Dr. Jack Kevorkian is a retired pathologist with essentially no training in patient care. He is simply on a personal mission to bring about legalized physician-assisted suicide to help usher in a code of ethics based totally on relativism. “Ethics must change as the situation changes,” he says. “That’s the way to keep control. Not by an inflexible maxim that applies for two thousand years, but an ethical code that will change a decade later.”(5) Right now Kevorkian’s victims are the few lonely and desperate individuals who seek him out. The future victims of his crusade will not only be those who wish to die, but those whom doctors and relatives feel should die.

The Lessons of Holland

One of the primary reasons for concern about the legalization of physician-assisted suicide is the now runaway death culture of Holland. Doctor-assisted suicide was essentially legalized in Holland in 1973 by two court decisions. While not officially legalizing euthanasia in Holland, the courts simply said that if you follow certain guidelines you will not be prosecuted.

The problem is that any such regulations are not enforceable. As a result, the government of Netherlands reported in 1991 that only 41% of the doctors obey the rules and 27% admitted to performing involuntary euthanasia. That is, without the patient’s consent! In addition, over 2% of the deaths in Holland in 1990 were the result of direct voluntary euthanasia, but 6% of all deaths were the result of involuntary euthanasia.

Many people in Holland today carry around a card that states they are not to be euthanized without their consent! That is precisely where we are headed. Once a right to physician-assisted suicide is established as it was in Holland, it soon degenerates into others being willing and able to make the decision for you.(6)

In Holland, doctors performed involuntary killing because they thought the family had suffered too much; some were tired of taking care of patients, and one was mad at his patient!(7) Even the conditions of allowed voluntary euthanasia are appalling. Robin Bernhoft, a U.S. surgeon of the liver and pancreas, relates an incident where a doctor in Holland told of a 26 year-old ballerina with arthritis in her toes requesting to be euthanized. Apparently since she could no longer pursue her career as a dancer, she was depressed and no longer wished to live. Amazingly, the doctor complied with her request. His only justification was to say that “One doesn’t enjoy such things, but it was her choice!”(8)

With this in mind, when the discussion of guidelines comes up, remember that in Holland, guidelines were useless. Enforcement is near impossible, and families and doctors as well as patients will succumb to the pressures of pain, depression and inconvenience. Sadly, pain and depression are treatable. There have been tremendous advancements in pain management which the American medical community is only recently being brought up to speed on. Depression can also be addressed but some patients, families, and doctors are often too impatient and lacking in genuine compassion to do the hard work to bring someone out of a depression. It is easier to offer help in suicide.

The lessons of Holland need to reinforce in our minds the necessity of making as many people aware of the dangers as possible. Since our society is now dominated by a worldview that prizes individual autonomy and shuns any mention of Biblical ethics, it can be very easy, yet ultimately, deadly, to go along with the crowd.

Why Life Is Worth Living: What the Bible Teaches

As we discuss the issue of euthanasia and physician-assisted suicide, it is critical that we not only understand what is going on in the world around us but that we also understand what the Bible clearly teaches about, life, death, pain, suffering, and the value of each human life.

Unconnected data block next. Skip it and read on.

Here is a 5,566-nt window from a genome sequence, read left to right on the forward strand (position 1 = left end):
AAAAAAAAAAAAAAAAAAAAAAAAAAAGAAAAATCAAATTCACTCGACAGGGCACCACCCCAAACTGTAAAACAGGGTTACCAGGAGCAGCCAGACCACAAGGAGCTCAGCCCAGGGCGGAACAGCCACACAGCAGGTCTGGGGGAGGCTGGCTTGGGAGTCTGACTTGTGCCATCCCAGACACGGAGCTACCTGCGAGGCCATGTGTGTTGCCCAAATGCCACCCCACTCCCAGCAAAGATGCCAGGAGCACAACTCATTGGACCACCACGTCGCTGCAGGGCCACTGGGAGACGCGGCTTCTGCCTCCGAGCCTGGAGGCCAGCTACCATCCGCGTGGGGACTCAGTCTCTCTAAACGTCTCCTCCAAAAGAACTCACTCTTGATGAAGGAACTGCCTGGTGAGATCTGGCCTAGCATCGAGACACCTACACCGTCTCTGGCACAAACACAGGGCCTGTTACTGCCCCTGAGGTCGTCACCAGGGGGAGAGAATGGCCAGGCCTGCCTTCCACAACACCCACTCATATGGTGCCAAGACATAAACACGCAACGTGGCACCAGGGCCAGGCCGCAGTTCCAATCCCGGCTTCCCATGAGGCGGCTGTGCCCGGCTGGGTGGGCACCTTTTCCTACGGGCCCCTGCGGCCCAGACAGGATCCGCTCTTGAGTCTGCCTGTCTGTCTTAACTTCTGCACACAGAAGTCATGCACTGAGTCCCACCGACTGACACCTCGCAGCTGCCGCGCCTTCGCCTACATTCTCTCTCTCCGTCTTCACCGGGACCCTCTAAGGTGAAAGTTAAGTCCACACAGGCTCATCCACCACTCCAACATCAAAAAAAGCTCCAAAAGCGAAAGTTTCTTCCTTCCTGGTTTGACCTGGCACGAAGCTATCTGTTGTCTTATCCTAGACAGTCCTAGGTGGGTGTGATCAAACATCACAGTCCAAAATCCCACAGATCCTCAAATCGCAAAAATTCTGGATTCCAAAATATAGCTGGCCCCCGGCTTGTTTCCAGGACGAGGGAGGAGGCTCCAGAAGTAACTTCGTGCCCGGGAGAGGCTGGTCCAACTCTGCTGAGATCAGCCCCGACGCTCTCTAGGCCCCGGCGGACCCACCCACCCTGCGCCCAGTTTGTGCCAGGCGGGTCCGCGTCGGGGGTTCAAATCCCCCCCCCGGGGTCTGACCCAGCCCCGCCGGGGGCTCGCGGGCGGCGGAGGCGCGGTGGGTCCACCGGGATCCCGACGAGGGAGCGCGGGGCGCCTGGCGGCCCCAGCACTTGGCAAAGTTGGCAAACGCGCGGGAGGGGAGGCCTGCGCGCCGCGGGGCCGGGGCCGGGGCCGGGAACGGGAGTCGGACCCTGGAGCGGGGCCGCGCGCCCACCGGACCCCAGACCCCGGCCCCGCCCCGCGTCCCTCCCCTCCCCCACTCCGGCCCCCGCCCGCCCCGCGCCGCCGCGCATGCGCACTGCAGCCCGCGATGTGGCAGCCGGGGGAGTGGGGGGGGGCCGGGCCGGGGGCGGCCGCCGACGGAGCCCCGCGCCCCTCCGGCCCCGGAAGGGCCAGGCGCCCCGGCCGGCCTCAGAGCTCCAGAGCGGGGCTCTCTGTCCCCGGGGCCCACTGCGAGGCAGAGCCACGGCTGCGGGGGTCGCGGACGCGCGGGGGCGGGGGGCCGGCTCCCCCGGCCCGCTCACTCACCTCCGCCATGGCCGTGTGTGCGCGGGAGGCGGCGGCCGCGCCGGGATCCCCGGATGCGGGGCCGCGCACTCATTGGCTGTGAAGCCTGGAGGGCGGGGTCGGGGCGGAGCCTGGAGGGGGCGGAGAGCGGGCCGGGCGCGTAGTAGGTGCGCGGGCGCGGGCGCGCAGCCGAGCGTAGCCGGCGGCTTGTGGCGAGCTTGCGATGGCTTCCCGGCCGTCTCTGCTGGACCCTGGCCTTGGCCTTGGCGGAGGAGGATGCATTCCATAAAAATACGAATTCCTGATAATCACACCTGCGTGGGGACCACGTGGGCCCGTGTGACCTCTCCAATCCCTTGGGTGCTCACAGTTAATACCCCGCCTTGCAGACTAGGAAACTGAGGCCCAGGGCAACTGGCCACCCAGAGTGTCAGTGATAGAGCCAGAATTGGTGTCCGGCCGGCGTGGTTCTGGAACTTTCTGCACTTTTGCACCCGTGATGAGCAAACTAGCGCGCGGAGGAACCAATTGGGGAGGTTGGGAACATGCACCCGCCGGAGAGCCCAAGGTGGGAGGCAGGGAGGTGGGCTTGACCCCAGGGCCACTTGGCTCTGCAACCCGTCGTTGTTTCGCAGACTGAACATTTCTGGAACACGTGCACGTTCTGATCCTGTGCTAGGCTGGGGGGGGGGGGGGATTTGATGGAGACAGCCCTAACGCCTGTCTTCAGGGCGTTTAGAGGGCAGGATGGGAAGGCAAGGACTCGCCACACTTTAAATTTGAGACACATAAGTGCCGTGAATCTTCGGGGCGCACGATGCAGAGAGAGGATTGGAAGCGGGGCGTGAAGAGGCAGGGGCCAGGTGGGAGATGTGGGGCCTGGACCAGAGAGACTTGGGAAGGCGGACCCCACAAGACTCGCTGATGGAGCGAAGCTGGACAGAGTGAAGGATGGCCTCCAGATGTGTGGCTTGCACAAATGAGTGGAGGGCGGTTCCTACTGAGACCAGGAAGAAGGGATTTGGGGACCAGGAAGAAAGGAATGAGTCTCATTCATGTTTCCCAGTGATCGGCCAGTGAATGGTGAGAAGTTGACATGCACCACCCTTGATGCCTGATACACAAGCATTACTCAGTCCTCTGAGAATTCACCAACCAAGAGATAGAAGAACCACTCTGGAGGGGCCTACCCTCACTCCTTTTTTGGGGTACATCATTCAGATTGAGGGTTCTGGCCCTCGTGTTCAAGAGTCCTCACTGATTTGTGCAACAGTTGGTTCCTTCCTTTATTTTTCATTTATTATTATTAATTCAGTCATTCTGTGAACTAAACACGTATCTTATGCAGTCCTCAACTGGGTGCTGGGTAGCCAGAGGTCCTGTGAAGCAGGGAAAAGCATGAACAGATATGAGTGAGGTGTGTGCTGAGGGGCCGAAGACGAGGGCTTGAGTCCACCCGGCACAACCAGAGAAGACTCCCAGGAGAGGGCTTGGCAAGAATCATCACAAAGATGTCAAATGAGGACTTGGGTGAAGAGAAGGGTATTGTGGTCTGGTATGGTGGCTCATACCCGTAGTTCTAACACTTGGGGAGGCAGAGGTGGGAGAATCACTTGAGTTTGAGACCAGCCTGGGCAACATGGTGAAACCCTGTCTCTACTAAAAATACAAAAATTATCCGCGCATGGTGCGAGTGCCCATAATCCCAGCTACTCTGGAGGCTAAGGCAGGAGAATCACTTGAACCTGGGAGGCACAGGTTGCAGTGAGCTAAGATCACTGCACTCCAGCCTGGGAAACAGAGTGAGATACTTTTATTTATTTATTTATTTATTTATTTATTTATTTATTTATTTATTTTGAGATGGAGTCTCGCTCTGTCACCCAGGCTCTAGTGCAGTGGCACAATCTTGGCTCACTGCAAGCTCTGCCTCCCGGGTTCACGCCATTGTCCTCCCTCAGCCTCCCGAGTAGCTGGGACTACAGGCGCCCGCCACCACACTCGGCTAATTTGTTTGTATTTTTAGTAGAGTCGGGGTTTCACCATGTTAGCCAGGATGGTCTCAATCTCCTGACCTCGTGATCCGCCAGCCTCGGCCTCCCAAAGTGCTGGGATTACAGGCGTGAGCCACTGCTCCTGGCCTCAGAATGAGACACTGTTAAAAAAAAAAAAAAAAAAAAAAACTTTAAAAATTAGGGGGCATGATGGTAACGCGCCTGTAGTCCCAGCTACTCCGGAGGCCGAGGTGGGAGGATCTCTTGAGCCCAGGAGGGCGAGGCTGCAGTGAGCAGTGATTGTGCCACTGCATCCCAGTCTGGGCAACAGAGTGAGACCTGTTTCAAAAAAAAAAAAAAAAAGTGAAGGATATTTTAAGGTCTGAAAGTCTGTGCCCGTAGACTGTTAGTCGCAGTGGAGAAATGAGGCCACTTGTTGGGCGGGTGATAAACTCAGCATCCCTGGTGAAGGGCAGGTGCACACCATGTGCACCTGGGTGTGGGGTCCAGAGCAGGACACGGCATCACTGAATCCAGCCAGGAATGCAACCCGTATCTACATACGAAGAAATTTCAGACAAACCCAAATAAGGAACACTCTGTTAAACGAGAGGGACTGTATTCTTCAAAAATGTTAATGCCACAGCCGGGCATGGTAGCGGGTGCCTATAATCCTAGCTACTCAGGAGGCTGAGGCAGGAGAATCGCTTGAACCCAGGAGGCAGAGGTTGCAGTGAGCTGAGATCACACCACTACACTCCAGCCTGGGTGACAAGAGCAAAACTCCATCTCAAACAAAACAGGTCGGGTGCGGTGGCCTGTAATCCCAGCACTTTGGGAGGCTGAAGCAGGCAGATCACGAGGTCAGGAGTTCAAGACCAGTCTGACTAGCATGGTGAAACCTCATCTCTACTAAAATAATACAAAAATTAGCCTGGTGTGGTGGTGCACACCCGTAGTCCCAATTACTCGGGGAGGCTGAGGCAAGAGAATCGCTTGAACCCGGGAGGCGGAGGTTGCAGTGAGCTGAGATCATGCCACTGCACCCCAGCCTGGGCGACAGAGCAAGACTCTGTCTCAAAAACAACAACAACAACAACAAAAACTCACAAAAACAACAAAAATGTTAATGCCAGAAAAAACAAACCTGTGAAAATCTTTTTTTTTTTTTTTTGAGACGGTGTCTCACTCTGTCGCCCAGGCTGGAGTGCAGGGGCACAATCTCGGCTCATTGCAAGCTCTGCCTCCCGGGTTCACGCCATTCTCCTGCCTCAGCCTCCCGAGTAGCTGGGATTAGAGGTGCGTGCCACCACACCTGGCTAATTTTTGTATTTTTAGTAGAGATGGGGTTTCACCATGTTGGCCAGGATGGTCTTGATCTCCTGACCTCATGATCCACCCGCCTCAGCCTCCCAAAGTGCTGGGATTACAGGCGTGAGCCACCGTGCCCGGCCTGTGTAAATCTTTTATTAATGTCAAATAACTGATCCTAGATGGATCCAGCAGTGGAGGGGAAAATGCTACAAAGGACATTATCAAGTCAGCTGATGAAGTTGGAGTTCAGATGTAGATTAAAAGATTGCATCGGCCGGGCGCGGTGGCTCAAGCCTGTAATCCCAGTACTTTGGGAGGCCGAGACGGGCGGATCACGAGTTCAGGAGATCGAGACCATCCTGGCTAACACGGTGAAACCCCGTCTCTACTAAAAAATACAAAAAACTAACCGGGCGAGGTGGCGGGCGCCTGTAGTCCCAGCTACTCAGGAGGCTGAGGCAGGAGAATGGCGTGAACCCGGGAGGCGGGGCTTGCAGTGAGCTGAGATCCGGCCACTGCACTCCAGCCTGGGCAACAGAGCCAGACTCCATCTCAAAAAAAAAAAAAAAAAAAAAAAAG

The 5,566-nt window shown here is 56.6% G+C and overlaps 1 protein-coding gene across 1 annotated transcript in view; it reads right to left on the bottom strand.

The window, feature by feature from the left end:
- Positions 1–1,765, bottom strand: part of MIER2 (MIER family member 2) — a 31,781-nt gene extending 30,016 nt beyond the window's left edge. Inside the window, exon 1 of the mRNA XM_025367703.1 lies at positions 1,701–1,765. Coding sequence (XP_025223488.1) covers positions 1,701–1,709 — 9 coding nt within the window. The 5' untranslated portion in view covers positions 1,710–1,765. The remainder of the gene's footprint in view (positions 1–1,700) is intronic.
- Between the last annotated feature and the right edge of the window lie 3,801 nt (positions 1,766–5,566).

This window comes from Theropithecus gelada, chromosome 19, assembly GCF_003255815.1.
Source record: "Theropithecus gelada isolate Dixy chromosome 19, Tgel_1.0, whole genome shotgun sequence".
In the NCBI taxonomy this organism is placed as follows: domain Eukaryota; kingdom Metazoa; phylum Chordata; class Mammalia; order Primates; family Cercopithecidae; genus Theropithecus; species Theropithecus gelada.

First, The Bible teaches that we are made in the image of God and therefore, every human life is sacred (Genesis 1:26). In Psalm 139:13-16 we learn that each of us is fearfully and wonderfully made. God himself has knit us together in our mother’s womb. We must be very important to Him if He has taken such care to bring us into existence.

Second, the Bible is very clear that God is sovereign over life, death and judgement.In Deuteronomy 32:39 The Lord says, “See now that I myself am He! There is no god besides me, I put to death and I bring to life, I have wounded and I will heal, and no one can deliver out of my hand.” Psalm 139:16 says that it is God who has ordained all of our days before there is even one of them.Paul says essentially the same thing in Ephesians 1:11.

Third, to assist someone in committing suicide is to commit murder and this breaks God’s unequivocal commandment in Exodus 20:13.

Fourth, God’s purposes are beyond our understanding. We often appeal to God as to why some tragedy has happened to us or someone we know. Yet listen to Job’s reply to the Lord in Job 42:1-3:

I know that you can do all things; no plan of yours can be thwarted. [You asked,] ‘Who is this that obscures My counsel without knowledge?’ Surely I spoke of things I did not understand,things too wonderful for me to know.

We forget that our minds are finite and His is infinite. We cannot always expect to understand all of what God is about. To think that we can step in and declare that someone’s life is no longer worth living is simply not our decision to make. Only God knows when it is time. In Isaiah 55:8-9 the Lord declares, “For my thoughts are not your thoughts, neither are your ways my ways. As the heavens are higher than the earth, so are my ways higher your ways and my thoughts higher than your thoughts.”

Fifth, our bodies belong to God anyway. Paul reminds us in 1 Corinthians 6:15,19 that we are members of Christ’s body and that we have been bought with a price. Therefore we should glorify God with our bodies. The only one to receive glory when someone requests doctor-assisted suicide is not God, not the doctor, not even the family but the patient for being willing to “nobly” face the realities of life and “unselfishly” end everyone else’s misery. There is no glory for God in this decision.

Lastly, suffering draws us closer to God. In light of the euthanasia controversy, listen to Paul’s words from 2 Corinthians 1:8:

We were under great pressure, far beyond our ability to endure, so that we despaired even of life. Indeed, in our hearts we felt the sentence of death. But this happened that we might not rely on ourselves but on God, who raises the dead.